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View From Your Table

Boston, Massachusetts
Boston, Massachusetts

I apologize. That is a terrible image. The light was low, and I couldn’t see what I was doing. But the historic moment needed to be captured. That there, amici, is a dozen Massachusetts oysters. Local ones. A friend invited me to dine with him tonight at the Oceanaire Seafood Room, where I asked our waiter, a self-described “oyster nerd,” to deliver me a good tasting of the local fare. He brought me four each of the bivalves from Katama Bay, Pleasant Bay, and Island Creek.

This side of Paris, it’s as as close as I’m ever going to get to the happiest place on earth (I speak, of course, of Huîtrerie Régis). These oysters were transporting. They’re briny, minerally, metallic — just everything you could possibly want in an oyster. The Island Creeks were my favorite, because they had a hint of melony sweetness in the middle, just like the Marennes-Olerons chez Régis.

Mark my words: I am going to have every possible meal at a Boston oyster bar while I’m here. If an oyster bar opens for breakfast, I’m there. I could not imagine living in a place where you could just walk in off the street like you were the Tsar of Russia or something, and purchase such goodness, and slurp it right off the shell.

“Where are you from?” said the waiter, amused by my enthusiasm.

“South Louisiana,” I said.

He screwed his face up. “The oystahs theah are terrible.”

“Well, I can’t defend them, not after this,” I confessed sheepishly. “These Atlantic oysters are in another category entirely.”

“The wahm watah,” he said. “S’no good.” And then he discoursed on oyster terroir. I was in heaven. Am in heaven. You know where to find me for the next couple of days: either at the Q Ideas conference, at BC talking about Dante, or communing at an area oyster bar with all that is good and holy in the great state of Massachusetts.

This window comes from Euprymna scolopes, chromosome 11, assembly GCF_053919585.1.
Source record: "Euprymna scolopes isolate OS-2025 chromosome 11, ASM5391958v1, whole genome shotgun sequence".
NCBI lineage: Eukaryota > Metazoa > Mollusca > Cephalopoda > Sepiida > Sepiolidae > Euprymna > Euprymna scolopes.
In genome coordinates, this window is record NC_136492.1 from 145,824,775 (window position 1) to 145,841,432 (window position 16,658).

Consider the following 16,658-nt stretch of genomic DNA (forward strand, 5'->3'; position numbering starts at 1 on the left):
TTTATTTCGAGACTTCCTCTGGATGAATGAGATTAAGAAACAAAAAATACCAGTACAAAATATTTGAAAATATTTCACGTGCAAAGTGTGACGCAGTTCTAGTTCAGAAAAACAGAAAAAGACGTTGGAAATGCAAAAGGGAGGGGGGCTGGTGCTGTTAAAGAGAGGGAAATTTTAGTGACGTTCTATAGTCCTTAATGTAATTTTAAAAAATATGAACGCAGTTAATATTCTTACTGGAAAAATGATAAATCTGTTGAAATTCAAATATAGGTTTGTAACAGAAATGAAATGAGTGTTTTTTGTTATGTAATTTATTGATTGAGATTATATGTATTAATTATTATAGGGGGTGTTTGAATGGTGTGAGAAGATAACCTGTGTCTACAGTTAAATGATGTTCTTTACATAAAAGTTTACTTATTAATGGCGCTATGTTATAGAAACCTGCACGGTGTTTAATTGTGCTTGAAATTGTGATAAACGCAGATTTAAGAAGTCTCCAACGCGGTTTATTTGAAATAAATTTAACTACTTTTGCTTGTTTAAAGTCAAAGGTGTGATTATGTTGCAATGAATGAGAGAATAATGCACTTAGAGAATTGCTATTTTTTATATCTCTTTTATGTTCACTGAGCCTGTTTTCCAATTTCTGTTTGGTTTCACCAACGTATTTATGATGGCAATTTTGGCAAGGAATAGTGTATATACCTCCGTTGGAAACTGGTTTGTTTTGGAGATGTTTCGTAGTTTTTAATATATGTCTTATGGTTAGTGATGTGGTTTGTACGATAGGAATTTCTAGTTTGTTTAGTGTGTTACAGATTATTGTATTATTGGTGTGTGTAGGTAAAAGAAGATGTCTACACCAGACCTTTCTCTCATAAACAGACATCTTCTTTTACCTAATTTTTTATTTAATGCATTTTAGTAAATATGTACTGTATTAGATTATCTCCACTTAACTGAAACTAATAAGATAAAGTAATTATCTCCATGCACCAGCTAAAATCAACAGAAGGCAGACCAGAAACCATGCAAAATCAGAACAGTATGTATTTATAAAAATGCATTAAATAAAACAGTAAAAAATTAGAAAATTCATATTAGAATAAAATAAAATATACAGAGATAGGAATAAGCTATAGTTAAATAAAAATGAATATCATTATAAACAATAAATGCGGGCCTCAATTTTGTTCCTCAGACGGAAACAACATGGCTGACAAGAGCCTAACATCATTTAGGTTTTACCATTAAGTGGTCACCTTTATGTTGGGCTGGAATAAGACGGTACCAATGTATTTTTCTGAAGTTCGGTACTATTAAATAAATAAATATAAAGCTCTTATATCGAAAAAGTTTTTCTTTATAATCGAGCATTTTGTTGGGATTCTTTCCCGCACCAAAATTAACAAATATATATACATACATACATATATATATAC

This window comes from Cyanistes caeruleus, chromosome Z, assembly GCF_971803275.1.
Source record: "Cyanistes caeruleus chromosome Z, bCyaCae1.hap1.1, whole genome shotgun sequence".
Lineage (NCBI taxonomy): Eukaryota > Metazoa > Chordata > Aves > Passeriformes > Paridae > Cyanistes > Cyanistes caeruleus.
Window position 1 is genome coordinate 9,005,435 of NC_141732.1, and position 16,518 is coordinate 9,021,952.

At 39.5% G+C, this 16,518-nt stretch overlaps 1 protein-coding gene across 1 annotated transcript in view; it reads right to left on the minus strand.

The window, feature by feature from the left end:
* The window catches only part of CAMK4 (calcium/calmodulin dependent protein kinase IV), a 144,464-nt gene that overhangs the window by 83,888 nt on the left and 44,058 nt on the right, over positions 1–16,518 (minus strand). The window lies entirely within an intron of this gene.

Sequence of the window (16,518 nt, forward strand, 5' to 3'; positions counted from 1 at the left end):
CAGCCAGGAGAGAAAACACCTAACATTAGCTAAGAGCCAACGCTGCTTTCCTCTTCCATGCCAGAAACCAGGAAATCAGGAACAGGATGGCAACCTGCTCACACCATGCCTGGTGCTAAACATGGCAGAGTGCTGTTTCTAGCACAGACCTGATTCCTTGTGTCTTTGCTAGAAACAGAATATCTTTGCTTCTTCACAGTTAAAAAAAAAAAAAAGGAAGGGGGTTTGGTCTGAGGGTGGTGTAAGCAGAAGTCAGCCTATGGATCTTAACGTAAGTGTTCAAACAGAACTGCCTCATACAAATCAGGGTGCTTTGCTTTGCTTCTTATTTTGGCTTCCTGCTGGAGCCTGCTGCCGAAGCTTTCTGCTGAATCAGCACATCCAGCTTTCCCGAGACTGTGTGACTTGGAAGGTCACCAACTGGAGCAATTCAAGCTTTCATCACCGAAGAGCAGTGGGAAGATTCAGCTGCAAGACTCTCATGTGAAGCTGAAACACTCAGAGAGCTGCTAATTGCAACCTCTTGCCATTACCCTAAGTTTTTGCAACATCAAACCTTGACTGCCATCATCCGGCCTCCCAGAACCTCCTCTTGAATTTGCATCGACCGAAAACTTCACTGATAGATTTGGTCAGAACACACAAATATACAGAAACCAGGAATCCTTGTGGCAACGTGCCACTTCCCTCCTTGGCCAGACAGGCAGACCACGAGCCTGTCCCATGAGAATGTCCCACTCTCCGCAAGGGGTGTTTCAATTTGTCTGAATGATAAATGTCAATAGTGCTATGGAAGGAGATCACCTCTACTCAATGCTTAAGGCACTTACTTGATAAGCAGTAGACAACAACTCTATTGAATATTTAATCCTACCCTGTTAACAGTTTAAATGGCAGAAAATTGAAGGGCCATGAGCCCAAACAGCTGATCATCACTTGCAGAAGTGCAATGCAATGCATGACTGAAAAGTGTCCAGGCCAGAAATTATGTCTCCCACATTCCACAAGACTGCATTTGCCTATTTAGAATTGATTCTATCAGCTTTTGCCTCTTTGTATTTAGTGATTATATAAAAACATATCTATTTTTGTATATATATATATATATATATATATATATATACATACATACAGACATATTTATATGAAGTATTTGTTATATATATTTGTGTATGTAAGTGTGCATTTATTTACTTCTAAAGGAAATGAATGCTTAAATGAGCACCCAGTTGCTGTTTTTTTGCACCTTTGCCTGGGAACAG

Better photo next time, though…

UPDATE: I didn’t mention that I found a fantastic used book store, Commonwealth Books, just down the street. Bought a copy of Esolen’s translation of Dante’s Paradiso for $6, and The Dissolution of the Medieval Outlook by Gordon Leff for $11. And if I hadn’t had to run out to make my dinner engagement, heaven knows what else I would have carried out of that store.

about the author

Rod Dreher is a senior editor at The American Conservative. He has written and edited for the New York Post, The Dallas Morning News, National Review, the South Florida Sun-Sentinel, the Washington Times, and the Baton Rouge Advocate. Rod’s commentary has been published in The Wall Street Journal, Commentary, the Weekly Standard, Beliefnet, and Real Simple, among other publications, and he has appeared on NPR, ABC News, CNN, Fox News, MSNBC, and the BBC. He lives in Baton Rouge, Louisiana, with his wife Julie and their three children. He has also written four books, The Little Way of Ruthie Leming, Crunchy Cons, How Dante Can Save Your Life, and The Benedict Option.

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